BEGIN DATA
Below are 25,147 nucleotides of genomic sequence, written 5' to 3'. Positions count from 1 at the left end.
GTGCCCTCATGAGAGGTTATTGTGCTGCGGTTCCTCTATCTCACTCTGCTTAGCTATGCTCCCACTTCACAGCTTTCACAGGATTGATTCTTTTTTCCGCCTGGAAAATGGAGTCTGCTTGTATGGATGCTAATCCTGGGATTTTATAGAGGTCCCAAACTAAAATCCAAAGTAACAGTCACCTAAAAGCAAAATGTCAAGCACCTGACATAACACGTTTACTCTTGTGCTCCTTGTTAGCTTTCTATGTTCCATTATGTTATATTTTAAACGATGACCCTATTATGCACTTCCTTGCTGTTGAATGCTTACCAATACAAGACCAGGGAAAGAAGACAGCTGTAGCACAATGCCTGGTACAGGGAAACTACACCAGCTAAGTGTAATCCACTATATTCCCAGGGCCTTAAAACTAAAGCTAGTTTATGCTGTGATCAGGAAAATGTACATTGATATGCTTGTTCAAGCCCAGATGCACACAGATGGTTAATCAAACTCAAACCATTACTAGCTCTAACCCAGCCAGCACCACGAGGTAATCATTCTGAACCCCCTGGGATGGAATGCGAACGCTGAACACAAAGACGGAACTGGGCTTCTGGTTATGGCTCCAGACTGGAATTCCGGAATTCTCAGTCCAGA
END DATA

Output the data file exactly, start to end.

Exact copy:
Below are 25,147 nucleotides of genomic sequence, written 5' to 3'. Positions count from 1 at the left end.
GTGCCCTCATGAGAGGTTATTGTGCTGCGGTTCCTCTATCTCACTCTGCTTAGCTATGCTCCCACTTCACAGCTTTCACAGGATTGATTCTTTTTTCCGCCTGGAAAATGGAGTCTGCTTGTATGGATGCTAATCCTGGGATTTTATAGAGGTCCCAAACTAAAATCCAAAGTAACAGTCACCTAAAAGCAAAATGTCAAGCACCTGACATAACACGTTTACTCTTGTGCTCCTTGTTAGCTTTCTATGTTCCATTATGTTATATTTTAAACGATGACCCTATTATGCACTTCCTTGCTGTTGAATGCTTACCAATACAAGACCAGGGAAAGAAGACAGCTGTAGCACAATGCCTGGTACAGGGAAACTACACCAGCTAAGTGTAATCCACTATATTCCCAGGGCCTTAAAACTAAAGCTAGTTTATGCTGTGATCAGGAAAATGTACATTGATATGCTTGTTCAAGCCCAGATGCACACAGATGGTTAATCAAACTCAAACCATTACTAGCTCTAACCCAGCCAGCACCACGAGGTAATCATTCTGAACCCCCTGGGATGGAATGCGAACGCTGAACACAAAGACGGAACTGGGCTTCTGGTTATGGCTCCAGACTGGAATTCCGGAATTCTCAGTCCAGA